In the dawn gloom, among throngs of pilgrims in white clutching burning candles, Hailu Abera gave special thanks on Friday as Orthodox Christmas celebrations unfolded at Ethiopia’s stone-hewn churches in Lalibela. Just weeks ago, the UNESCO-listed site and its astonishing houses of worship were under rebel control, Lalibela having changed hands once more as Ethiopia’s war dragged into a second brutal and unpredictable year.

But with the holy site and its 12th-century icons retaken by government forces in late December, Hailu joined tens of thousands of devotees flocking to Lalibela to mark the day for orthodox Christmas. “The vibe was very bad, and I did not expect to come and celebrate the holiday here,” Hailu told AFP, wrapped in a white shawl beneath one of the towering walls of a 12th-century rock-carved church. “When I heard the town was freed, then I decided to celebrate Christmas in Lalibela and also wanted to fulfill my pact with God.”

Among the towns captured during a sweeping rebel offensive in the middle of last year, the fall of Lalibela made headlines around the world as the war arrived at one of Ethiopia’s holiest and most storied places. There were appeals for the Tigray People’s Liberation Front (TPLF), the rebels who occupied Lalibela as they marched south, to protect its cultural heritage that includes, most famously, centuries-old churches carved out of rock. Lalibela would change hands twice more before pro-government forces drove the TPLF back into their stronghold of Tigray.

Pilgrims walk and rest in one of the pilgrimís camp sites during the eve of the celebration of Genna, the Ethiopian Orthodox Christmas, in Lalibela, northern Ethiopia. — AFP photos

Heavy security

But there were no chances being taken on the holy day, with the army out in force for Christmas as seas of worshippers made the pre-dawn pilgrimage to pray before Orthodox priests in full regalia chanting and swaying. “I am very happy to celebrate this holiday here after going through war and suffering,” said Yohannes Mekbib, an Orthodox deacon wearing a white turban. “It makes this year’s celebration special.”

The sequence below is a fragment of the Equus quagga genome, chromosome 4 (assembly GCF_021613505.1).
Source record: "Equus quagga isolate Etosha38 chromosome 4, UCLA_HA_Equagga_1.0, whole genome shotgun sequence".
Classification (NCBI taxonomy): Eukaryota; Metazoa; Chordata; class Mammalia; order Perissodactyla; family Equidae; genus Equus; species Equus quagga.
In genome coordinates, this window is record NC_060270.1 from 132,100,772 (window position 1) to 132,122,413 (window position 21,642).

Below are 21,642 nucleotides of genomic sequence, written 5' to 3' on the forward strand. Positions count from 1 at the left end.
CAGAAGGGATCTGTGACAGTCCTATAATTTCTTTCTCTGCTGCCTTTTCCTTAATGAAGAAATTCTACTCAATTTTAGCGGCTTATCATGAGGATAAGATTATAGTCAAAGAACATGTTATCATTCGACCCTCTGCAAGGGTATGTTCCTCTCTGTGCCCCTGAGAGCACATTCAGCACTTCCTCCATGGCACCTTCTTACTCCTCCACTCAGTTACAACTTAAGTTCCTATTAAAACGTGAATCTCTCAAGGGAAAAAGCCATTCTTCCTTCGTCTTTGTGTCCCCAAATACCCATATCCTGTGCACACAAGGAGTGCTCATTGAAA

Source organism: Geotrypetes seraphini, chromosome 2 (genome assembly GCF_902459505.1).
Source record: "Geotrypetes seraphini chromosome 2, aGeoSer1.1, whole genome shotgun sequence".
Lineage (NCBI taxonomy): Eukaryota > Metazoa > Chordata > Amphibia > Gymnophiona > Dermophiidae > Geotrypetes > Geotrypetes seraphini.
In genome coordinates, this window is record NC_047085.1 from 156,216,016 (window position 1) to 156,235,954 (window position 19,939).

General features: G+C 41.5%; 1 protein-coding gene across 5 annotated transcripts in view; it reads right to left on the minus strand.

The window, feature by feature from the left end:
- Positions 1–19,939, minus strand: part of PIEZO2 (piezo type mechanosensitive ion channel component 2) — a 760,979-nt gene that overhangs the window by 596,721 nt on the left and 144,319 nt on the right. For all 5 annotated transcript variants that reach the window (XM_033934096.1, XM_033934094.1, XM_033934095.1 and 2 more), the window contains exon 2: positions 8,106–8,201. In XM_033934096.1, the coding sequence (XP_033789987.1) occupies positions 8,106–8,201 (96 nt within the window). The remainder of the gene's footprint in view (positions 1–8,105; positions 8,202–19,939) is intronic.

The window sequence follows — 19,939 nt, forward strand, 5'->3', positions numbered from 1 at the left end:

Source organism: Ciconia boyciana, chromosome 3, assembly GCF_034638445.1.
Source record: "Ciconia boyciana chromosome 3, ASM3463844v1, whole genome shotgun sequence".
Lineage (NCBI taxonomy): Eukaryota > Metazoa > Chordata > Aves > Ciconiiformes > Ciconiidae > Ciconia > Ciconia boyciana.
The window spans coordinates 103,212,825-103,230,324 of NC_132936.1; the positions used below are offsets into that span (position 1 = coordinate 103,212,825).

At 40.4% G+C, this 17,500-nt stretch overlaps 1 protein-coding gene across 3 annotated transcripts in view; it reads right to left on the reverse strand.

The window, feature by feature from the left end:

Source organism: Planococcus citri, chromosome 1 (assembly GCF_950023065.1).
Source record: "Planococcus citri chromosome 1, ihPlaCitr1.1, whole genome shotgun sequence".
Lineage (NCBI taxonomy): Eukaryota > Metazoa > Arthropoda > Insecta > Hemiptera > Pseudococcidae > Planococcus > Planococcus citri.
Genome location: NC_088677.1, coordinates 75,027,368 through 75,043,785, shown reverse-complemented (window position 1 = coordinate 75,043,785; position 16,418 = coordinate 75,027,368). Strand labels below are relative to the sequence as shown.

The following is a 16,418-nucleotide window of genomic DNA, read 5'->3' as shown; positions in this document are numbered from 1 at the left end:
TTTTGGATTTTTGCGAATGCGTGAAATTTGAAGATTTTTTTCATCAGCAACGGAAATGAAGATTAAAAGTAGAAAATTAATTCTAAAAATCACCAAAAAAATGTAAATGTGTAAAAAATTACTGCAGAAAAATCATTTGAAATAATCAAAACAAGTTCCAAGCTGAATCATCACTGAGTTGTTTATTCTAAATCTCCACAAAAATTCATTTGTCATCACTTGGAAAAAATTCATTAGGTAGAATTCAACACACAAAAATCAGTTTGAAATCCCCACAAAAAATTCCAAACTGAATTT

There were few of the foreign tourists who regularly flock in droves for the spectacular event. But there were Ethiopians from among the global diaspora peppered among the crowds. Prime Minister Abiy Ahmed had issued a call for Ethiopians from abroad to return home in huge numbers for Christmas as a show of faith in the country’s unity and stability.

“We answered the call to the diaspora,” said Solomon Gadisa, who made the journey from the United States. “We will assess the situation here in our country, and brief those back home who couldn’t make it.” Ethiopia’s President Sahle-Work Zewde, who holds a largely ceremonial role, was among the higher-profile worshippers in attendance. Lalibela’s UNESCO-listed churches and other heritage appear to have been spared any scars of war. But the town and its wider infrastructure have suffered. Power and water supplies remain patchy and the airport has been damaged.

Abiy sent the army into Tigray in November 2020 to oust the TLPF, having accused the region’s dissident ruling party of staging attacks on army camps. He promised a swift end to the war but 14 months later Tigray remains under TPLF control and the region’s six million people lack food and medicine under what the UN calls a de facto aid blockade. Some among the crowds in Lalibela prayed the country would be spared any further pain. “I came here to celebrate the holiday in faith that God will save us if something bad happens,” said devotee Achashmar Dereje.— AFP